That Friday was the first football game of the season, and Spencer decided to pay a visit to the booth where I was the radio play-by-play man.  He thought I had potential and wanted to see what I could do in-person.  I was excited to have this legend critique my performance.  This dream opportunity soon turned into a disaster as I was terrible.  I was ill-prepared and had no clue what I was doing.  During every break, he ripped me.  "You aren't painting a picture for the listener!"  "You aren't telling a story!"  "You don't know the formations!"  "Why aren't you wearing a suit?"  “Why did you arrive 30-minutes early instead of 3-hours early?”  His parting words were “bring the tape of this game to class Monday!”

Monday arrives and he played the tape of my awful broadcast.  He ripped my mistakes apart during the entire three-hour class.  What a verbal beating!  If it was a fight, they would have stopped it!  But, he told me why I was wrong, how to correct it, and what I needed to do to improve.  It was constructive criticism.  I listened.  I got it.  I had my notebook and wrote down every word.  I didn't quit, and after class, I asked for extra help.  He gave me his phone number.

On his own time, he taught me lessons he learned from his mentor, the legendary Marty Glickman.  Spencer helped me prepare roster charts.  Told me how to read formations.  Explained how to tell a story and paint a picture.  He told me that a broadcaster, even on radio who isn’t seen by the listeners, needs to wear a suit because you represent the university.  He told me to go to practice during the week to talk with players and coaches.  Arrive 3 hours before kick-off.  Get on the field and get a feel for the game during pre-game drills.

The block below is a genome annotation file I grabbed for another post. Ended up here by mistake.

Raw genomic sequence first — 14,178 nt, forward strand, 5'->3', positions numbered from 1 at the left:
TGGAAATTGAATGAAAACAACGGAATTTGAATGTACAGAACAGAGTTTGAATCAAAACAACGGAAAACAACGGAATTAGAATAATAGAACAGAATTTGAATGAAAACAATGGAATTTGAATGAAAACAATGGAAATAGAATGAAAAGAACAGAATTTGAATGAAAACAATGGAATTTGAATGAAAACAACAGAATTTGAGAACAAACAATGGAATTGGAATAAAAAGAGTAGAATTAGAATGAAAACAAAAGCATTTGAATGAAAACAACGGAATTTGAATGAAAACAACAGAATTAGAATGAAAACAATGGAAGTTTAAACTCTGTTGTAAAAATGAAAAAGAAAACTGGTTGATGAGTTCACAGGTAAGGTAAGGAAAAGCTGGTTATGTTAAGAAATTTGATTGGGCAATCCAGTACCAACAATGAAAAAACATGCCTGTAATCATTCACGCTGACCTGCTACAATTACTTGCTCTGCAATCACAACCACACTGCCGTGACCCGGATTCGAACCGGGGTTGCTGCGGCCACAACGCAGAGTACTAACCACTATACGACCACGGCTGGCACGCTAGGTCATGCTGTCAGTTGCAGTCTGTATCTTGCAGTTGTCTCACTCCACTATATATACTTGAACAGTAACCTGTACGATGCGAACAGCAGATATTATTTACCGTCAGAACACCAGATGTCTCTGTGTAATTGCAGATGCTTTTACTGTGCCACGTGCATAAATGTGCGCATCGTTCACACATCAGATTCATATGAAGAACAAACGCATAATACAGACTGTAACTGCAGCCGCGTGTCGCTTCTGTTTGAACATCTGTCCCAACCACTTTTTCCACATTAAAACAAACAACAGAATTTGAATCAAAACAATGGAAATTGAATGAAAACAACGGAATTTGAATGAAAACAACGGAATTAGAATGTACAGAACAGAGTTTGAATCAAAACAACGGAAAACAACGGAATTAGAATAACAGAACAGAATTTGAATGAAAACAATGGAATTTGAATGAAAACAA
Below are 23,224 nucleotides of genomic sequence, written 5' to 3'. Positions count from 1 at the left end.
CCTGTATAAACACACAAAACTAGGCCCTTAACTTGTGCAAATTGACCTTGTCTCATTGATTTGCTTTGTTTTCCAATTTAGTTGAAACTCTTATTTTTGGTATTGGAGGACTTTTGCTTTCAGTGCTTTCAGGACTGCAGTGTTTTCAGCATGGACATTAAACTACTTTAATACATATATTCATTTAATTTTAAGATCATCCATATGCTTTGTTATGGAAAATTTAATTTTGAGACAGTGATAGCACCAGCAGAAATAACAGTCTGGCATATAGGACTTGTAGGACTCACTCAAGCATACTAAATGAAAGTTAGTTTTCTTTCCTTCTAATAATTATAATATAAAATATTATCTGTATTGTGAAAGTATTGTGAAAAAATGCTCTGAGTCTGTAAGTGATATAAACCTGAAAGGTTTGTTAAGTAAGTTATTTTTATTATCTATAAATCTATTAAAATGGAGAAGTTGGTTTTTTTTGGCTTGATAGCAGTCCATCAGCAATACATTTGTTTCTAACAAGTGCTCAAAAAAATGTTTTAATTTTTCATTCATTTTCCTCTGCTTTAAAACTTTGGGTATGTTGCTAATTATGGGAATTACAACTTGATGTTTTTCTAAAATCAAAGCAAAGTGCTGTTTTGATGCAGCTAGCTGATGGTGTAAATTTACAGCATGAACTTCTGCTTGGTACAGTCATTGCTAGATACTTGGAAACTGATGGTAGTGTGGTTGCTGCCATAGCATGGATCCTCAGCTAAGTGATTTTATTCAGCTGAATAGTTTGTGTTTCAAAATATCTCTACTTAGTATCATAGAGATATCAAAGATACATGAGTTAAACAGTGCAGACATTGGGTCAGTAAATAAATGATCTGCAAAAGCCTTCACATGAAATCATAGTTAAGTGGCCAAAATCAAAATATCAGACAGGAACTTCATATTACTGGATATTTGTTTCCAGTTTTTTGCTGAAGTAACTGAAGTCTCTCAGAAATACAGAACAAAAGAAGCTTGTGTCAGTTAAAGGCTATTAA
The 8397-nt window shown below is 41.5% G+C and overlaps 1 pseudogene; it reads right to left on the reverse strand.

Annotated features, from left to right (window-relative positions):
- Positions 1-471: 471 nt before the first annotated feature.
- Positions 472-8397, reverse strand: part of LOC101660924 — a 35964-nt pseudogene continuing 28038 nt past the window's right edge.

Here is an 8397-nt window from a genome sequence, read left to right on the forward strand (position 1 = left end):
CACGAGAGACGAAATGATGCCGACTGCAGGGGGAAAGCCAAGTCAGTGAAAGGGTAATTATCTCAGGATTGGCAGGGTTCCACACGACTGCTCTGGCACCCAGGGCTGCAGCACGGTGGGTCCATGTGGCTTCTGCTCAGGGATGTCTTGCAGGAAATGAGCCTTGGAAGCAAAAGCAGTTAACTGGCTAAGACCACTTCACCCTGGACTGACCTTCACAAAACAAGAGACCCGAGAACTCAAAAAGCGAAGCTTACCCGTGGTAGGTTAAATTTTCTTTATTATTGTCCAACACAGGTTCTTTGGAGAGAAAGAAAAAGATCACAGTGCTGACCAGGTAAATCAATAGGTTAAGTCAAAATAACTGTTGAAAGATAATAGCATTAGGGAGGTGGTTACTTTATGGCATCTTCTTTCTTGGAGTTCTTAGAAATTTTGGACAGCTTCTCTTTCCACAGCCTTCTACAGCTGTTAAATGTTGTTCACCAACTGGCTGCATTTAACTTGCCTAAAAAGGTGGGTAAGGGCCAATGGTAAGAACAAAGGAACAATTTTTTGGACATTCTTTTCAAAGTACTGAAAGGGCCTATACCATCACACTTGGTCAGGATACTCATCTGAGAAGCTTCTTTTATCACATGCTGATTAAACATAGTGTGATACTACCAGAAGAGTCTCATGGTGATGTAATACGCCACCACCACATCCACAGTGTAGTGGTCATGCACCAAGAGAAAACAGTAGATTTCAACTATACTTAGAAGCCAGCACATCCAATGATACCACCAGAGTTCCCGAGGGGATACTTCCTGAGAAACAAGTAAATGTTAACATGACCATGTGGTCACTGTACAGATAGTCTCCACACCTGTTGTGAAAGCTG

My broadcast the next week was tremendous.  He played the tape in our next class, praised me and explained everything I did right.  The following week, he brought in Ian Eagle for a seminar, who was at WFAN and now does NFL on CBS.  Later, Erik Spitz held a seminar, who was WFAN operations manager.  After the four-month semester, I was the only student to receive an A.

I did radio play-by-play for football, men's and women's basketball, and baseball.  I then moved to television and did those same sports plus men’s and women's soccer, and volleyball.  My partner on television was Kevin Burkhardt.  Burkhardt took Spencer’s course the following semester and was the standout student in another group of 20.  He also got an A.

During this same time while still in college, I was working professionally at WGHT Radio in Pompton Lakes, NJ, as Morning Show Co-Host and Sports Director.  My first hire was Burkhardt, and we were partners again on the College and High School game of the week for football, basketball and baseball.  We made a great team!

Kevin moved on to WFAN, then joined the Mets on SNY, and now is a play-by-play man for NFL on FOX and studio host for MLB on FOX.  I was lucky to also work with many other soon-to-be stars at WPSC including Rich Kaminski of 106.7 WLTW, Joe "Monk" Pardavila of 95.5 WPLJ, and IWF Hall of Famer Richard Ross.

Spencer was a great mentor.  He taught me professionalism and the art of storytelling.  There is no handbook for success.  To learn any craft, you must listen to those who were successful in that profession, surround yourself with great people, and do whatever it takes to improve.  The lessons I learned from Spencer Ross are still carried with me today.